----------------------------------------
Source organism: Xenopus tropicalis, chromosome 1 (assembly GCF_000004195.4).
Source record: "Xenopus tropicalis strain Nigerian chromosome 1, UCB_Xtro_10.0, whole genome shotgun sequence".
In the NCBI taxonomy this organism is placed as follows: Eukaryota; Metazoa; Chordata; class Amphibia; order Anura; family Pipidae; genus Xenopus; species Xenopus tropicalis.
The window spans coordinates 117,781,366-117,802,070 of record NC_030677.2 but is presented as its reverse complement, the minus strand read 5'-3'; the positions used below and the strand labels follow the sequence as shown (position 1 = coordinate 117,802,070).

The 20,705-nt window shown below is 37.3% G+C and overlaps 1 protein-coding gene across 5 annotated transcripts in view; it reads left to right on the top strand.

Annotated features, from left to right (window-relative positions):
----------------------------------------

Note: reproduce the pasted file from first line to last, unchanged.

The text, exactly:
Source organism: Xenopus tropicalis, chromosome 1 (assembly GCF_000004195.4).
Source record: "Xenopus tropicalis strain Nigerian chromosome 1, UCB_Xtro_10.0, whole genome shotgun sequence".
In the NCBI taxonomy this organism is placed as follows: Eukaryota; Metazoa; Chordata; class Amphibia; order Anura; family Pipidae; genus Xenopus; species Xenopus tropicalis.
The window spans coordinates 117,781,366-117,802,070 of record NC_030677.2 but is presented as its reverse complement, the minus strand read 5'-3'; the positions used below and the strand labels follow the sequence as shown (position 1 = coordinate 117,802,070).

The 20,705-nt window shown below is 37.3% G+C and overlaps 1 protein-coding gene across 5 annotated transcripts in view; it reads left to right on the top strand.

Annotated features, from left to right (window-relative positions):